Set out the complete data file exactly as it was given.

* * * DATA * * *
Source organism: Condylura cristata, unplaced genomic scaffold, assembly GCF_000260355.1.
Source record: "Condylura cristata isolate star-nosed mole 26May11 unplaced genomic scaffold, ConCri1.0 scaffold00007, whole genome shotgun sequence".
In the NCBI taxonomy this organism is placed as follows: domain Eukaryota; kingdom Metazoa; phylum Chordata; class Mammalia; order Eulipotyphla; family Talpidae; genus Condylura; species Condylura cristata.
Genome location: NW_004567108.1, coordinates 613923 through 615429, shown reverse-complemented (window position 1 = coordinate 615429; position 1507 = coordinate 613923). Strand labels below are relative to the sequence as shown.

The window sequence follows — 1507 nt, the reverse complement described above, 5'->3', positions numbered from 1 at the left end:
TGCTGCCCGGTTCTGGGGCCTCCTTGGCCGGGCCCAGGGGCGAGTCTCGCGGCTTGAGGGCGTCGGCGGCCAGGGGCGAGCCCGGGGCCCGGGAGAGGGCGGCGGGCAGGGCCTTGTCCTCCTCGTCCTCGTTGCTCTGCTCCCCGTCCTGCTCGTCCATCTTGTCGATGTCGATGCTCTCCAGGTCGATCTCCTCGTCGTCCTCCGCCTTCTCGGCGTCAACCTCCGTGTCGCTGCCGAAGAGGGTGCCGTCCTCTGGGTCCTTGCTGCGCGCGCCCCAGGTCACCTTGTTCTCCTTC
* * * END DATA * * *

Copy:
Source organism: Condylura cristata, unplaced genomic scaffold, assembly GCF_000260355.1.
Source record: "Condylura cristata isolate star-nosed mole 26May11 unplaced genomic scaffold, ConCri1.0 scaffold00007, whole genome shotgun sequence".
In the NCBI taxonomy this organism is placed as follows: domain Eukaryota; kingdom Metazoa; phylum Chordata; class Mammalia; order Eulipotyphla; family Talpidae; genus Condylura; species Condylura cristata.
Genome location: NW_004567108.1, coordinates 613923 through 615429, shown reverse-complemented (window position 1 = coordinate 615429; position 1507 = coordinate 613923). Strand labels below are relative to the sequence as shown.

The window sequence follows — 1507 nt, the reverse complement described above, 5'->3', positions numbered from 1 at the left end:
TGCTGCCCGGTTCTGGGGCCTCCTTGGCCGGGCCCAGGGGCGAGTCTCGCGGCTTGAGGGCGTCGGCGGCCAGGGGCGAGCCCGGGGCCCGGGAGAGGGCGGCGGGCAGGGCCTTGTCCTCCTCGTCCTCGTTGCTCTGCTCCCCGTCCTGCTCGTCCATCTTGTCGATGTCGATGCTCTCCAGGTCGATCTCCTCGTCGTCCTCCGCCTTCTCGGCGTCAACCTCCGTGTCGCTGCCGAAGAGGGTGCCGTCCTCTGGGTCCTTGCTGCGCGCGCCCCAGGTCACCTTGTTCTCCTTC